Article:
This week as I have read from The Spirit of the Disciplines, I have found myself laying a foundation for my understanding of the spiritual disciplines. In chapter one, Willard explains that the secret of the “easy yoke” is passionately living one’s faith in one’s WHOLE life, not just in parts (10). To expand on this principle, Willard explained that the goal of spiritual disciplines and spirituality in general is to become so much like Christ that Christ-like actions and decisions come naturally to us (9). I was struck by this concept: “True Christlikeness comes at the point where it is hard not to respond as [Christ] would” (8). Here, Willard is basically saying that the point of following Christ is not to arrive at a point in our lives where acting like Christ is a viable option; the point of following Christ is to arrive at a point in our lives where acting like Christ is the only option. This radical view of discipleship has caused me to ask different questions about where I am on my faith journey. Instead of asking if I am willing and ready to follow Christ, this view forces me to ask if I am willing and ready to do anything BUT follow Christ. If there are still other options besides Christ’s way in my life, I have missed the point of following Christ in the first place.
In the second chapter of The Spirit of the Disciplines, Willard stressed the importance of intentional, planned discipleship with the goal of transformation. One point that seemed especially harsh, yet true, was that claiming to follow Christ but doing so without a plan is no better than intentionally planning not to follow Christ (9). This is true in our personal lives, but it is also true in our life together in Christian community. Willard stressed the importance of being intentional about the spiritual disciplines both in our personal lives and in our churches. If our churches do not have set plans for discipleship, complete with means to measure the success or failure of these efforts, Willard says that we have failed to embody the second half of the Great Commission (15). Furthermore, Willard says that if faithful, regular attendees of our churches are not transformed by the ministry, we have failed these individuals (18). Unfortunately, by these measures, many of our churches today are failing. In my personal context, this language of transformation caught my eye, as “transformation” is part of the mission statement of the United Methodist Church. Our mission statement is to “make disciples of Jesus Christ for the transformation of the world.” It seems to me that perhaps my church’s mission statement is missing the second half of the Great Commission, or as Willard might say, perhaps we are making the “great omission” (15). We strive to make disciples for the purpose of transforming the world, but Willard stresses the importance of also transforming the disciples and “teaching them to obey everything that [Christ has] commanded [us]” (Matthew 28.20 NRSV). I would argue that the United Methodist Church is not failing to do this all together, but it is interesting to think about why we chose to emphasize the transformation of the world while omitting the transformation of the people in our congregations. Perhaps it is assumed…one can hope!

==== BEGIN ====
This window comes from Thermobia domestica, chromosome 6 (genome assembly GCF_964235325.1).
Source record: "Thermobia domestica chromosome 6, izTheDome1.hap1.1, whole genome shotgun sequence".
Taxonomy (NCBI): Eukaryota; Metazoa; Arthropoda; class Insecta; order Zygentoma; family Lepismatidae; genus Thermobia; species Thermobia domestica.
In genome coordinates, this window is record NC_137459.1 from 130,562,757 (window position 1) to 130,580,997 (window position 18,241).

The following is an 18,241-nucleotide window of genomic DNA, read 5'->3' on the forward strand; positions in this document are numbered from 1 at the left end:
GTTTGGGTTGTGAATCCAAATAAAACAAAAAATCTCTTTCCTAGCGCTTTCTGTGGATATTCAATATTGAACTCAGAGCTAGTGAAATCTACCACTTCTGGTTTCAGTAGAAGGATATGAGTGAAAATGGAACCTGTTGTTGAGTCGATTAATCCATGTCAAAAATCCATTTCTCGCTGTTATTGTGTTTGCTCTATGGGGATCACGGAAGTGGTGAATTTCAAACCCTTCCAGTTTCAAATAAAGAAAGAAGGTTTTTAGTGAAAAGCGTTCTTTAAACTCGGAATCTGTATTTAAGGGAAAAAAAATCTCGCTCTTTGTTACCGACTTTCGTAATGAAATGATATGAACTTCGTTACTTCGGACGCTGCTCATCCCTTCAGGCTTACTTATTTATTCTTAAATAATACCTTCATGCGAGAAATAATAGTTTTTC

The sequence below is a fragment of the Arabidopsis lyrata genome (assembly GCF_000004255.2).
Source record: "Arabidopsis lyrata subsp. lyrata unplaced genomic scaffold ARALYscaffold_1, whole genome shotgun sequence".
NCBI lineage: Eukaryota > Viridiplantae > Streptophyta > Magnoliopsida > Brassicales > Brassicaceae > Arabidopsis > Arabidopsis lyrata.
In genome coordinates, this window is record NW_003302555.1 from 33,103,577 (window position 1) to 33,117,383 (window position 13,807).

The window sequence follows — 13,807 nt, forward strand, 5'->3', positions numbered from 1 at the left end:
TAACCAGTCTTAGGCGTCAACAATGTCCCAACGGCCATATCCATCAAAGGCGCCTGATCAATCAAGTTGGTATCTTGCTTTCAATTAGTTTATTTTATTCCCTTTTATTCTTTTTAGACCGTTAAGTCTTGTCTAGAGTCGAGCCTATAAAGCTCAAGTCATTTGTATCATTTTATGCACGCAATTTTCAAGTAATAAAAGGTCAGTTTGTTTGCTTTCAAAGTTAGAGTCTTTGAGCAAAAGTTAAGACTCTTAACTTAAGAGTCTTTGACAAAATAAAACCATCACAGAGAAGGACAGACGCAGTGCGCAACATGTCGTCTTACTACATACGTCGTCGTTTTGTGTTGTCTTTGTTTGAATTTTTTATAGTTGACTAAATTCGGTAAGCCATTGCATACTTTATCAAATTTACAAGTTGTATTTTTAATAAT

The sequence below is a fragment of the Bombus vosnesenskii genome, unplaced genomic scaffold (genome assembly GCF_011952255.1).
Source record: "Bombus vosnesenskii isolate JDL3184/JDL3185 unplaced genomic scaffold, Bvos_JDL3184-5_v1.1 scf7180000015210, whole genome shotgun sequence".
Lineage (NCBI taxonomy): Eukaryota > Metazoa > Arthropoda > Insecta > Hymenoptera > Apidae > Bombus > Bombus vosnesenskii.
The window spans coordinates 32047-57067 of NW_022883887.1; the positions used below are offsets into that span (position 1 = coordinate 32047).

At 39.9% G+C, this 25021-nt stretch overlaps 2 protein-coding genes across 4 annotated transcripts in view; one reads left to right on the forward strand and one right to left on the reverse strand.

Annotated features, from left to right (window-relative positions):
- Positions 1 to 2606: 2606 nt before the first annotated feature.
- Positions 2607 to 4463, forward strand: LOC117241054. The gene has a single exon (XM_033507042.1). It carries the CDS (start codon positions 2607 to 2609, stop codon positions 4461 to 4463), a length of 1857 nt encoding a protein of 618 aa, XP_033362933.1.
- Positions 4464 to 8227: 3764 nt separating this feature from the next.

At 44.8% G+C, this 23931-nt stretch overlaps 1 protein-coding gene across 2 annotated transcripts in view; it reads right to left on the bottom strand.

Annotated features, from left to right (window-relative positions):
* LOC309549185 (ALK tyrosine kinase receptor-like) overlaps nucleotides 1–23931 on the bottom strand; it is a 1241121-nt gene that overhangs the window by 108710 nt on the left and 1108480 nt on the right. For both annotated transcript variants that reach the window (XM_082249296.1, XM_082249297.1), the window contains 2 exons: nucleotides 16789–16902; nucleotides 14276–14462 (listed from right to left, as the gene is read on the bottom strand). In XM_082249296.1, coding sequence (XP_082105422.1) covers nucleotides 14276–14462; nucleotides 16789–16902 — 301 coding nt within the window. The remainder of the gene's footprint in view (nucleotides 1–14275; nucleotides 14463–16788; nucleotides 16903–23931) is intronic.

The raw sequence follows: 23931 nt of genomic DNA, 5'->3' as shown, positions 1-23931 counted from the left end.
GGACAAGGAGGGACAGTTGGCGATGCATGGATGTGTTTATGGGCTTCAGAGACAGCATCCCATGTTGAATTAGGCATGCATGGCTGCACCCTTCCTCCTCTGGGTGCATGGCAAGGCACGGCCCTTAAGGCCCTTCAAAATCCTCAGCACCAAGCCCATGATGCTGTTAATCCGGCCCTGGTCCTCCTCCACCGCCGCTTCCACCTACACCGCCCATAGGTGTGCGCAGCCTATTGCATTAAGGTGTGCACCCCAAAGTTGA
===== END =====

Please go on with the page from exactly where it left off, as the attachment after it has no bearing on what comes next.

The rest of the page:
In the third chapter, Willard discussed salvation as a life and not simply as forgiveness of sins (33). This topic is one that is rather familiar to me, as this summer I read the book Shalom: The Bible’s Word for Salvation, Justice, and Peace by Perry Yoder. This book discussed in detail the biblical understanding of the word “shalom,” and in exploring this concept focused extensively on the concept of salvation as a physical, material, social, and political reality. Willard also noted this concept, emphasizing that salvation in Scripture is understood to be the “translation” into God’s Kingdom, here and now (40). He described life in God’s present Kingdom as “[living] in a different world” (37). One of the words that Yoder used in Shalom to describe this change from the world to God’s Kingdom was “transfer.” This word really resonated with me, as I have experienced a “transfer” in my life when I left ONU to come to Bluffton. For me, the word “transfer” brings up memories of a time of abrupt, radical change in my life not only from one school to another, but from one world to another. The atmosphere, the philosophy of education, the values, the faculty, the expectations…absolutely everything imaginable turned out to be completely different at Bluffton. My head was spinning for my first few weeks on campus, and it took me about half the semester to adjust to this new way of life and education. As I reflect on the idea of salvation as a “transfer” into God’s Kingdom, these memories and experiences that I associate with the word “transfer” inform my understanding of salvation. Just as transferring to Bluffton was a life-changing adventure for me, so salvation is the life-altering “transfer” into God’s Kingdom, here and now.